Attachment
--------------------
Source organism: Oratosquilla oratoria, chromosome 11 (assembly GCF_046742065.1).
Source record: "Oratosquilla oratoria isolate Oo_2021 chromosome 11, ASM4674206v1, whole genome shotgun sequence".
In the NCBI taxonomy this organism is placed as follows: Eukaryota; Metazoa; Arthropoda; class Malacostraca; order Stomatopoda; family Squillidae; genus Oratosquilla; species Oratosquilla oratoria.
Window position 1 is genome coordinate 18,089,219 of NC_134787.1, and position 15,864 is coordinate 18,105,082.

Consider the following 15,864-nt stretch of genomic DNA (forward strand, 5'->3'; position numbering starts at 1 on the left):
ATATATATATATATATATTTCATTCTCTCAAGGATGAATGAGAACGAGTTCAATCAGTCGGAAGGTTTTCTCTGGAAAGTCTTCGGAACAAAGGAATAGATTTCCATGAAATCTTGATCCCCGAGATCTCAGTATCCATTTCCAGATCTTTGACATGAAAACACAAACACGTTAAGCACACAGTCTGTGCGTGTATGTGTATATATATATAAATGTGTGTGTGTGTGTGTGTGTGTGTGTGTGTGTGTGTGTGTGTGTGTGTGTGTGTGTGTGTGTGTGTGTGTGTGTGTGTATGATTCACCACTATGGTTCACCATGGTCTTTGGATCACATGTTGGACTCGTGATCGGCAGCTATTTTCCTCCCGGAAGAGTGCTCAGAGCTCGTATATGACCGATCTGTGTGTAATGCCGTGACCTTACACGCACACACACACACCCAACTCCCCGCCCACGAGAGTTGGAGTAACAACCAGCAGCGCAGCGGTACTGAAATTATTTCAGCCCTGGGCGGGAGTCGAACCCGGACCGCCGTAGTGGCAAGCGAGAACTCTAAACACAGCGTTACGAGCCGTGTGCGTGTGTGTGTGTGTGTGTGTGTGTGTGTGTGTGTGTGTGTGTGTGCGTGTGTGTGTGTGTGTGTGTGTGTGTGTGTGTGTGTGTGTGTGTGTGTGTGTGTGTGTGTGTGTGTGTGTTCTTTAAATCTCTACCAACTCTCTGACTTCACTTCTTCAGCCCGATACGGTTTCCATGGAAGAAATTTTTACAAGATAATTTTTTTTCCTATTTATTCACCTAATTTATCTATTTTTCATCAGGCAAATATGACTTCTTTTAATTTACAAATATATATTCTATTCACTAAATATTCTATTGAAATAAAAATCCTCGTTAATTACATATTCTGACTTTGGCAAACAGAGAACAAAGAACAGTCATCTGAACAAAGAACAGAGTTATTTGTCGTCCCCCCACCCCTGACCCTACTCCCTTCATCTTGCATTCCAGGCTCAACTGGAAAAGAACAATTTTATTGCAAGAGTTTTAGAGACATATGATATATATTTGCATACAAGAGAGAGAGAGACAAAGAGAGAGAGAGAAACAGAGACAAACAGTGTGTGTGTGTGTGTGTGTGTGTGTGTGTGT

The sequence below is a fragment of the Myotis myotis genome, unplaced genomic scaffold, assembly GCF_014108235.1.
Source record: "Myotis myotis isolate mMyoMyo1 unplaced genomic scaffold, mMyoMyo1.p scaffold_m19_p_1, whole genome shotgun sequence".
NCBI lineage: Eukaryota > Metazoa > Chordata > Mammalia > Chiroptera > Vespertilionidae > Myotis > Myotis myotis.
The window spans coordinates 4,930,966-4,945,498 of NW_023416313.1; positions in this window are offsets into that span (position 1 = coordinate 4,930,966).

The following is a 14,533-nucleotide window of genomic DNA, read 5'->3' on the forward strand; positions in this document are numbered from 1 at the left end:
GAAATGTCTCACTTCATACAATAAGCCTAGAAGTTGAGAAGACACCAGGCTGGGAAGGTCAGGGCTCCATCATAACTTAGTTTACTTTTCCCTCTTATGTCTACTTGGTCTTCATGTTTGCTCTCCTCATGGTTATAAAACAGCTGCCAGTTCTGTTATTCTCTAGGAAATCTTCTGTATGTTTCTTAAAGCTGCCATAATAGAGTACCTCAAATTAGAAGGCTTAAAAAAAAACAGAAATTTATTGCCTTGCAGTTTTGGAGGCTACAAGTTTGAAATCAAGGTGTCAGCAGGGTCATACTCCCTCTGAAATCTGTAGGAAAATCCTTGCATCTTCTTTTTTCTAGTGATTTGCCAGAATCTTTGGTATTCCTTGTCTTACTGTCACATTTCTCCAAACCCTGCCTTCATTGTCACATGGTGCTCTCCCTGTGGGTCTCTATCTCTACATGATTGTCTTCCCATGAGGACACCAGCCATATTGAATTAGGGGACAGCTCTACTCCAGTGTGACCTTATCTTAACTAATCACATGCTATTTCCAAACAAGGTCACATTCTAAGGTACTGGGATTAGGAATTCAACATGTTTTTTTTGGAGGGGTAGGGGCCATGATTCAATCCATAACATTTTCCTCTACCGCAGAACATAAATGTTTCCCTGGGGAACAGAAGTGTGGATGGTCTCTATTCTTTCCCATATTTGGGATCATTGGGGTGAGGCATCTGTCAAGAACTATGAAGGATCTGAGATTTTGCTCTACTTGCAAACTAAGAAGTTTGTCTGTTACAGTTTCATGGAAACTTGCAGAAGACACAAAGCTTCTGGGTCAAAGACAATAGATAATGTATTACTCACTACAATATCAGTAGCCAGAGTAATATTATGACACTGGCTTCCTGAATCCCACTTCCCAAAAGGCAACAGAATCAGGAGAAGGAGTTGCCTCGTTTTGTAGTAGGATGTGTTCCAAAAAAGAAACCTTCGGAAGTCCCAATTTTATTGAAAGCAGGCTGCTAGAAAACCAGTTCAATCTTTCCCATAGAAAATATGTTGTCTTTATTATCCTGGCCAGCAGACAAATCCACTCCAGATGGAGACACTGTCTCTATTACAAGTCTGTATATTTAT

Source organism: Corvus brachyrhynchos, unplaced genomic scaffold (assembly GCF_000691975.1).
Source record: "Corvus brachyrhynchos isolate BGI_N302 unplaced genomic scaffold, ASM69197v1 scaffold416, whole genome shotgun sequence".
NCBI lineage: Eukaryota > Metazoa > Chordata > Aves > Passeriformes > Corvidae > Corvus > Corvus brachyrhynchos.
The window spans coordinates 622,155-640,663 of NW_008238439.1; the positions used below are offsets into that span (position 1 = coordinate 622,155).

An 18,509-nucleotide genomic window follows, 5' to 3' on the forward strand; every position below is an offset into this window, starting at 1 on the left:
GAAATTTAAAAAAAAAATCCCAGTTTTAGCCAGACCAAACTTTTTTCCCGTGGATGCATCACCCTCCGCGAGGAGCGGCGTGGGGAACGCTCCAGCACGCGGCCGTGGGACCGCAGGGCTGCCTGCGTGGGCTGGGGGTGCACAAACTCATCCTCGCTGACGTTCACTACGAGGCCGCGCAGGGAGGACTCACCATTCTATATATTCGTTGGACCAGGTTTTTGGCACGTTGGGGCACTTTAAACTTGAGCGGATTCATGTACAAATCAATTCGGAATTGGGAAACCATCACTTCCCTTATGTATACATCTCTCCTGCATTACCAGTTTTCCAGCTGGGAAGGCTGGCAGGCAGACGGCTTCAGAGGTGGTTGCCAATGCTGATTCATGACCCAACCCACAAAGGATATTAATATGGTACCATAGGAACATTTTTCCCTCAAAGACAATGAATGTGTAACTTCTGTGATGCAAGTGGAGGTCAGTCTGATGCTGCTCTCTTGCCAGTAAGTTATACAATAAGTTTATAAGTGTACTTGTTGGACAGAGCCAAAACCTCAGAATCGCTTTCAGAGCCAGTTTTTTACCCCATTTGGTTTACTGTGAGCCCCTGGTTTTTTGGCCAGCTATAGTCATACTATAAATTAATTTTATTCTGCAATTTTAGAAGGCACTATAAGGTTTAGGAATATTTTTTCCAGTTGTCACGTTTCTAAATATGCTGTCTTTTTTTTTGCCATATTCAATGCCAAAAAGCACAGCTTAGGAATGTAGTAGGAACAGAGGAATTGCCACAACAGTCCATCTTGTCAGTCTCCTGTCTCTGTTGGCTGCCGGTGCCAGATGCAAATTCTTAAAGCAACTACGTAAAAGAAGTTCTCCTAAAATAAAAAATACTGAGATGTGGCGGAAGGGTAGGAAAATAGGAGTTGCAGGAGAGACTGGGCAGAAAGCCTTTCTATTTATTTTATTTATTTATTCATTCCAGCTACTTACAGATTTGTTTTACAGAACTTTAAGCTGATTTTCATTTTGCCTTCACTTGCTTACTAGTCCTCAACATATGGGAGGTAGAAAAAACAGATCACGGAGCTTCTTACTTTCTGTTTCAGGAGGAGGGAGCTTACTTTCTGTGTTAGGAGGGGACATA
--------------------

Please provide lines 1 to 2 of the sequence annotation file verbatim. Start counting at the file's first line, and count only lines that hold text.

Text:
Source organism: Oratosquilla oratoria, chromosome 11 (assembly GCF_046742065.1).
Source record: "Oratosquilla oratoria isolate Oo_2021 chromosome 11, ASM4674206v1, whole genome shotgun sequence".